The eve of the European elections saw two television debates take place – one between the 12 main party campaign leaders and one between prime minister Mark Rutte and Forum voor Democratie leader Thierry Baudet.
The second debate between the two parties which are poised to do best in the polls was a first in modern Dutch political history and inevitably stole the limelight.
‘That the cock fights generated more excitement than the over-crowed chicken run was no surprise,’ NRC television critic Arjen Fortuin said in his review of the event.
The NRC’s more formal analyis seems to think the improvised head-to-head between prime-minister Rutte in talkshow Pauw was ill-advised. It headlines its report ‘Rutte gives Baudet the biggest imaginable stage in tv debate’, although, the paper says, both parties may profit from the encounter.
The paper says that under normal circumstances Rutte would have been the winner, superior on content and self-assurance, while Baudet became vague and hesitant.
‘But however difficult the debate may have been for Baudet, he is the winner in many respects. (..) Baudet’s ideas, often from the world of identitarean right-wing sites such as 4chan and Breitbart, were sudden given a big stage on the most important talk show, in a debate against the prime minister, on the eve of the European elections’.
Short on content
The Financieele Dagblad earlier called the encounter hosted by talk show Pauw, ‘a big gamble’ by Rutte. But in the end the debate between the prime-minister – accused by opponent Baudet of ‘never taking a political risk’ – was ‘high on cheers and short on content’, the paper said.
The ‘American-style’ debate had some redeeming moments, the paper said, because these showed ‘the fundamental differences in world view held by the two biggest parties of the Netherlands’. This was particularly true of Nexit, which according to Rutte presents ‘a huge risk’. That was dismissed by Baudet as ‘fearmongering’.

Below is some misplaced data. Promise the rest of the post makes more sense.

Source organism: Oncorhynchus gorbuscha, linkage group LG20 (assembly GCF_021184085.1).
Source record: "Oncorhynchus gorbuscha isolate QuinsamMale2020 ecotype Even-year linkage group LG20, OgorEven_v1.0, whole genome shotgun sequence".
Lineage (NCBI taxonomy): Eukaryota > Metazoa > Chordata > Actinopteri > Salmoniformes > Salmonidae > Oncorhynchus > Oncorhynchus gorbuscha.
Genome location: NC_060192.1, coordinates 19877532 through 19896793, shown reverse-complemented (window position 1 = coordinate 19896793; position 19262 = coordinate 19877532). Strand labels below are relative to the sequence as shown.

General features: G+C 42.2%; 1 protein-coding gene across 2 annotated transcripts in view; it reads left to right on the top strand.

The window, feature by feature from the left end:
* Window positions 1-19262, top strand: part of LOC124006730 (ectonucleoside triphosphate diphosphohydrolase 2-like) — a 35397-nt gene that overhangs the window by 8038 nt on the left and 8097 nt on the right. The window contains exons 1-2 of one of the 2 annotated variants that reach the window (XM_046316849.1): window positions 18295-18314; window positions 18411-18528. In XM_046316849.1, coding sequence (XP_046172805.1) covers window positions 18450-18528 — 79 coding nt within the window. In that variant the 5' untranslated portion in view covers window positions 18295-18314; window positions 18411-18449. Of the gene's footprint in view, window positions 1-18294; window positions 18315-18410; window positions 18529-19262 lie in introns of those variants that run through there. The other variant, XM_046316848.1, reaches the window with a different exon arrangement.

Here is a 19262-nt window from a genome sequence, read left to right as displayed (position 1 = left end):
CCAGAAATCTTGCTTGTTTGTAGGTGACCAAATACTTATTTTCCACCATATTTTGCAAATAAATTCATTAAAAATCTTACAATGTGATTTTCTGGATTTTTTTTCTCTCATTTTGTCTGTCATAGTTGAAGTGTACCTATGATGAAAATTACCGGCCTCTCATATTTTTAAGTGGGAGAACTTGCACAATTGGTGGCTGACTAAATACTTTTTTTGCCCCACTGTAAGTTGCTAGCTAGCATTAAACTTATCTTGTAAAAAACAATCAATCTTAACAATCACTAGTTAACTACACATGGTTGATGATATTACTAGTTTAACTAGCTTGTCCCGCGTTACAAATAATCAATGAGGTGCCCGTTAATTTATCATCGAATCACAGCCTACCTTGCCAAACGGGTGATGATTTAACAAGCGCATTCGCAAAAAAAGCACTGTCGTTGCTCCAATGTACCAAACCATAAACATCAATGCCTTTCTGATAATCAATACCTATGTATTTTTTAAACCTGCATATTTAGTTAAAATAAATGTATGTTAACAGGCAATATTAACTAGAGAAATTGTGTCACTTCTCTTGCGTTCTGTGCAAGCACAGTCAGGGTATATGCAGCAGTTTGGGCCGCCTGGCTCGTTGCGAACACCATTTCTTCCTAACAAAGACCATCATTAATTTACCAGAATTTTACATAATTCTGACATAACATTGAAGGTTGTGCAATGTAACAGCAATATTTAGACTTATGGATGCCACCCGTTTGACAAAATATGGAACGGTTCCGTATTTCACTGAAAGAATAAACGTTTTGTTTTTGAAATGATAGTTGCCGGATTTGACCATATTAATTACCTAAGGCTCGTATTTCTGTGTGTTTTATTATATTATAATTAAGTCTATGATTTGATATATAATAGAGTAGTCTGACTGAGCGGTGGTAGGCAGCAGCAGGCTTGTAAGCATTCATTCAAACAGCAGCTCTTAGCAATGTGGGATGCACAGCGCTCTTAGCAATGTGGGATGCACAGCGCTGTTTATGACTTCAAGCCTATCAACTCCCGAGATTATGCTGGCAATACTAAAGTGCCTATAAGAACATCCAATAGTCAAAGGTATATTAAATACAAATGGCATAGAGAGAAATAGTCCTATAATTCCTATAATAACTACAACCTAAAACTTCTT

The AD calls the debate between the two leaders ‘fiery and personal’ but said it held ‘little benefit to voters’ who were not in a position to check the truth of one-liners such as ‘the Netherlands would be fine without the euro’.
The debate did not have a winner, political commentator Hans van Soest said, as both leaders were primarily interested not in beating each other but in ‘reaching their own voters’.
Trouw asked the question if the debate, which started at 11pm, had been worth waiting up for.
‘The much-hyped duel between the prime minister and the right-wing rebel did deliver some of its promise,’ the paper said. ‘Mark Rutte showed himself to be a fact-driven political with years of experience. Thierry Baudet was the relaxed opponent who sometimes shot from the hip.’
Asked about the threat posed by Russia, Rutte answered: ‘Those who don’t see Putin’s threat are naive’. Baudet, Trouw said, streteched his leg and placed former European Council chairman Van Rompuy alongside Napolean and Hitler. All three, Baudet said, saw Russia as an enemy.
RTL’s analyst Frits Wester described the debate as ‘tough’, and said it highlighted two completely different views of the world.
‘This debate between two parties on the right could be crucial in determining which party emerges as the biggest,’ Wester said. ‘And the same time, we cannot rule out that a third party, such as the PvdA, will benefit most.’
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